1912 Blue Circle's overseas activities began. The Tolteca plant near Mexico city had been established by the American Louisville Cement Company. The Americans, rattled by Mexican political instability in 1912, wanted to sell out. A Blue Circle director travelling in Mexico wrote them a cheque and, on returning to London, announced to the Board that they were now operating in Mexico. Similar deals were made for plants in Vancouver Island, Canada and the Orange Free State, South Africa in the same year. In later years, its geographical spread became the saviour of the company.

The cement industry, although extremely capital-intensive, is subject to exaggerated economic cycles. Geographical spread allowed financing of investment in areas experiencing down-turns using revenue from more buoyant areas. At various times, the company owned or part-owned manufacturing capacity in Australia, New Zealand, Malaysia, Indonesia, the Philippines, India, Nigeria, Zimbabwe, Kenya, Tanzania, Egypt, Ireland, Spain, Denmark, Greece, the USA, Chile and Brazil.

1920s The company's main brand name - Blue Circle - began to be used informally for the company itself.

The company gradually built up a competence in the technical aspects of low-cost cement manufacture, and installed many new plants during the period 1950-1970, using its own specifications. It also sold manufacturing and plant-installation turnkey consultancy.

1970s During this period, Blue Circle became, briefly, the largest cement manufacturer in the world. The company faltered following the 1970s energy crisis. The company's UK capacity reached its peak of 13 million tonnes per annum in 1973, and ultimately fell to half that level. Simultaneous world-wide contraction of markets lead to severe retrenchment.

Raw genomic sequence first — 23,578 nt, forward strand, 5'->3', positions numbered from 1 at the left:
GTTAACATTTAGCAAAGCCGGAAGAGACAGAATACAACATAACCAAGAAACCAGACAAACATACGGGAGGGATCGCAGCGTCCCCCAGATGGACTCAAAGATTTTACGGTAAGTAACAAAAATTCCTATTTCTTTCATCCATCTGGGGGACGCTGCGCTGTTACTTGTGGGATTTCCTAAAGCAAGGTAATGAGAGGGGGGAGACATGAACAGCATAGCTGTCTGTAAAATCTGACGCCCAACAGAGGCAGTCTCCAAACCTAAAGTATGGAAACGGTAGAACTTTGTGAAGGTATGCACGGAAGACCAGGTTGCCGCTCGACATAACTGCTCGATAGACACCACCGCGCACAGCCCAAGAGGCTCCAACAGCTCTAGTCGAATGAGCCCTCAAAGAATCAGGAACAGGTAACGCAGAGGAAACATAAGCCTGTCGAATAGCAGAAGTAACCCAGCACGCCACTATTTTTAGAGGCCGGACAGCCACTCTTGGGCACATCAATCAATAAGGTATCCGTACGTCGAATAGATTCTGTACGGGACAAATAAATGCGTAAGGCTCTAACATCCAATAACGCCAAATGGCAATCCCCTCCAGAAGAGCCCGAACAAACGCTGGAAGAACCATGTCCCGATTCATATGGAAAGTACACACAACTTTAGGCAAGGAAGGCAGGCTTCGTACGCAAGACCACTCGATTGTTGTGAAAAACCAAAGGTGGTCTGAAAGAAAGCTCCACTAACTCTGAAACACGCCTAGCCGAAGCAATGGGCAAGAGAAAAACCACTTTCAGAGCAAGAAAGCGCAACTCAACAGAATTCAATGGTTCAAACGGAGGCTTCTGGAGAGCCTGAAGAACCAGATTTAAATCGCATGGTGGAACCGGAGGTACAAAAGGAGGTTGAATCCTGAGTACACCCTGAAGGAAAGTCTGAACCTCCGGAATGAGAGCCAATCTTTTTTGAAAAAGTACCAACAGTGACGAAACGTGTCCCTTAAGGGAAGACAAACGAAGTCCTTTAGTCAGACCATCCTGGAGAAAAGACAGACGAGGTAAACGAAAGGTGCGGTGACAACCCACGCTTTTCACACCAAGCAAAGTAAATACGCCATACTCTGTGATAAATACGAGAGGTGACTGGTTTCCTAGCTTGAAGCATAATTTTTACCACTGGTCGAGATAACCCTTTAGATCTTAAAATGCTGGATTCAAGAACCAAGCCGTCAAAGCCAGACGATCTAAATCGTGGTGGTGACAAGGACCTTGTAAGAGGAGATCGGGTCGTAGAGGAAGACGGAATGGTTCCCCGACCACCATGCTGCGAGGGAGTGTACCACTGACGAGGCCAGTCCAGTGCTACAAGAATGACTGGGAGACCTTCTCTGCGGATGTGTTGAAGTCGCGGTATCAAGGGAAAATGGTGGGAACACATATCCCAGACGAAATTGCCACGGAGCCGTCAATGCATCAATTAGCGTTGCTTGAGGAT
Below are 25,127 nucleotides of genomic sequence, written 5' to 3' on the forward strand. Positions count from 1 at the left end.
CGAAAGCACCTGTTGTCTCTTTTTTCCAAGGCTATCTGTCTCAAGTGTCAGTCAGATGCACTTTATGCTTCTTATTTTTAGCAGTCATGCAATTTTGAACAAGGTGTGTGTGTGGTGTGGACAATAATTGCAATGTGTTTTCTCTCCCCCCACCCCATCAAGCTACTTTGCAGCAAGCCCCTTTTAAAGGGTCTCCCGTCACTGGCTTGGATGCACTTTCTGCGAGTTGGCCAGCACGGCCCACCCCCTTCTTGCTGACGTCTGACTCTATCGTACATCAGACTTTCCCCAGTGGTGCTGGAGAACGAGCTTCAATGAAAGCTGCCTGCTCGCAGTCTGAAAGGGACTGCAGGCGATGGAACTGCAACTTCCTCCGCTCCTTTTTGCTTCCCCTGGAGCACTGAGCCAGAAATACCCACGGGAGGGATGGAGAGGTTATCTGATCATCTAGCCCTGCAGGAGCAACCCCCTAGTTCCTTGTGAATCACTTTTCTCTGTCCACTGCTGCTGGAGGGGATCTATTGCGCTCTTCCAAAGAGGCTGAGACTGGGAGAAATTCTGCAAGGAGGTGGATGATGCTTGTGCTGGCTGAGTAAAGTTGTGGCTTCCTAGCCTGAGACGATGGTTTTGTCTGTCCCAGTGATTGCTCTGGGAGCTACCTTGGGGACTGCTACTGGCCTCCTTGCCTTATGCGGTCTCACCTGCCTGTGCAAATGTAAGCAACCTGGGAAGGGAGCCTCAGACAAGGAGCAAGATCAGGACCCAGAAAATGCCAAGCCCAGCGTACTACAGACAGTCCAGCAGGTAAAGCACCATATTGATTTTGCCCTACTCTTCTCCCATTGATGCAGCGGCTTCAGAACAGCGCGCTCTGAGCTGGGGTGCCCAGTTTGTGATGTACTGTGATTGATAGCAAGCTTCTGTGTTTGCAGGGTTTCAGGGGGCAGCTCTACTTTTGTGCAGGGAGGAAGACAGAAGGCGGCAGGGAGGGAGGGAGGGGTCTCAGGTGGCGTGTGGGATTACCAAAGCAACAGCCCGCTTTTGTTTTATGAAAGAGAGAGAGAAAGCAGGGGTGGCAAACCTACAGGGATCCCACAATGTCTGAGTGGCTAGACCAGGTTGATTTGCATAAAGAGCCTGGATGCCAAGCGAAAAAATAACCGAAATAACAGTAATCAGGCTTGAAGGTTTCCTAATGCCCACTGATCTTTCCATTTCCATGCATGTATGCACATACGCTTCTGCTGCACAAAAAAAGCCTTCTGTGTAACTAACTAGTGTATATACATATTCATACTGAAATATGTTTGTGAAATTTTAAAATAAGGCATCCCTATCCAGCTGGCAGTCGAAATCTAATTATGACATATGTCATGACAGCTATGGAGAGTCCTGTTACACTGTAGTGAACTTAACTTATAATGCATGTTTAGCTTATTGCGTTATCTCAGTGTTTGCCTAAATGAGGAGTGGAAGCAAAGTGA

1978 The UK company name was officially changed from APCM Ltd to Blue Circle Industries PLC

1980 Bid from Blue Circle Industries for Armitage Shanks was accepted by the Armitage board but referred to the Competition Commission, which did not block the merger.

1980s Major overseas investments were sold out, notably the by-then very large Mexican operation. The Mexican plants became incorporated in the Cemex group, which is now (2006) the world's third largest cement manufacturer. This was followed by several desultory attempts at diversification, which failed to enhance investor confidence.

1988 The Birmid Qualcast group was acquired by Blue Circle who sold off the foundry divisions[2].

1989 After a reference to the Monopolies and Mergers Commission, Blue Circle acquired Myson Group, despite the effect of reducing the number of British gas boilers makers from 5 to 4[3]

1990s During the latter part of this decade, the company again attempted to expand its cement operations geographically, this time in cut-throat competition with other large companies.

2001 The company, now shrunk to sixth largest world-wide, was bought by the French company Lafarge. Lafarge thus became the world's largest cement manufacturer.

2006 Blue Circle remains Lafarge's cement brand name in the UK.

See Also

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Sources of Information

  1. Trademarked. A History of Well-Known Brands - from Aertex to Wright's Coal Tar by David Newton. Pub: Sutton Publishing 2008 ISBN 978-0-7509-4590-5
  2. Qualcast website [1]
  3. The Times, December 23, 1989